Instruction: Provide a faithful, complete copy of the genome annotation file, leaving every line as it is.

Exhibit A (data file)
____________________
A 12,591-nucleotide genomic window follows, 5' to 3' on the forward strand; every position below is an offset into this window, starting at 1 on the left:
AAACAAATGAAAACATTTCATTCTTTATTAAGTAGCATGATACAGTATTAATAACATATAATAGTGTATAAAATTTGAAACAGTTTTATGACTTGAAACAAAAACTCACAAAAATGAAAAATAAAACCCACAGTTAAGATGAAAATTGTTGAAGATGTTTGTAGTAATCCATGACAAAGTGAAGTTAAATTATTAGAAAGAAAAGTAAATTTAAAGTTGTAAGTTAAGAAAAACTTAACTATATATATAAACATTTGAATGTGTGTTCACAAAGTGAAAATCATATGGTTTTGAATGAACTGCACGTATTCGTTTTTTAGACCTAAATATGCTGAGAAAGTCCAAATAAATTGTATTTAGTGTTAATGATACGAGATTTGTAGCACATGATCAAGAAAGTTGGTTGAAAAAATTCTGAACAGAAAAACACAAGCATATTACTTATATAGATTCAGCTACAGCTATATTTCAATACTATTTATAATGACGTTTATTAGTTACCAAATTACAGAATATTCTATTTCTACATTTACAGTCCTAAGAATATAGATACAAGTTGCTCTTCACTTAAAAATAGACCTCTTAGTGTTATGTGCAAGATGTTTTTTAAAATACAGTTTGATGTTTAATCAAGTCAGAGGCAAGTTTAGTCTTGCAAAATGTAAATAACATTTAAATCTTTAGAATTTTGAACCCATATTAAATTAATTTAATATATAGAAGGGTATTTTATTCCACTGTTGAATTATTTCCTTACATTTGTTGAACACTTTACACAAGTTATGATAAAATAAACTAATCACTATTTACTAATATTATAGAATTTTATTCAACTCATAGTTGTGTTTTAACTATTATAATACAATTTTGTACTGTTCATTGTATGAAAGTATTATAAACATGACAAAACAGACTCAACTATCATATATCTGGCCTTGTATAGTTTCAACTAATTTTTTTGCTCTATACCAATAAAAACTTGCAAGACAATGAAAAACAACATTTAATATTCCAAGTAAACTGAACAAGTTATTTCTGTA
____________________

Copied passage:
A 12,591-nucleotide genomic window follows, 5' to 3' on the forward strand; every position below is an offset into this window, starting at 1 on the left:
AAACAAATGAAAACATTTCATTCTTTATTAAGTAGCATGATACAGTATTAATAACATATAATAGTGTATAAAATTTGAAACAGTTTTATGACTTGAAACAAAAACTCACAAAAATGAAAAATAAAACCCACAGTTAAGATGAAAATTGTTGAAGATGTTTGTAGTAATCCATGACAAAGTGAAGTTAAATTATTAGAAAGAAAAGTAAATTTAAAGTTGTAAGTTAAGAAAAACTTAACTATATATATAAACATTTGAATGTGTGTTCACAAAGTGAAAATCATATGGTTTTGAATGAACTGCACGTATTCGTTTTTTAGACCTAAATATGCTGAGAAAGTCCAAATAAATTGTATTTAGTGTTAATGATACGAGATTTGTAGCACATGATCAAGAAAGTTGGTTGAAAAAATTCTGAACAGAAAAACACAAGCATATTACTTATATAGATTCAGCTACAGCTATATTTCAATACTATTTATAATGACGTTTATTAGTTACCAAATTACAGAATATTCTATTTCTACATTTACAGTCCTAAGAATATAGATACAAGTTGCTCTTCACTTAAAAATAGACCTCTTAGTGTTATGTGCAAGATGTTTTTTAAAATACAGTTTGATGTTTAATCAAGTCAGAGGCAAGTTTAGTCTTGCAAAATGTAAATAACATTTAAATCTTTAGAATTTTGAACCCATATTAAATTAATTTAATATATAGAAGGGTATTTTATTCCACTGTTGAATTATTTCCTTACATTTGTTGAACACTTTACACAAGTTATGATAAAATAAACTAATCACTATTTACTAATATTATAGAATTTTATTCAACTCATAGTTGTGTTTTAACTATTATAATACAATTTTGTACTGTTCATTGTATGAAAGTATTATAAACATGACAAAACAGACTCAACTATCATATATCTGGCCTTGTATAGTTTCAACTAATTTTTTTGCTCTATACCAATAAAAACTTGCAAGACAATGAAAAACAACATTTAATATTCCAAGTAAACTGAACAAGTTATTTCTGTA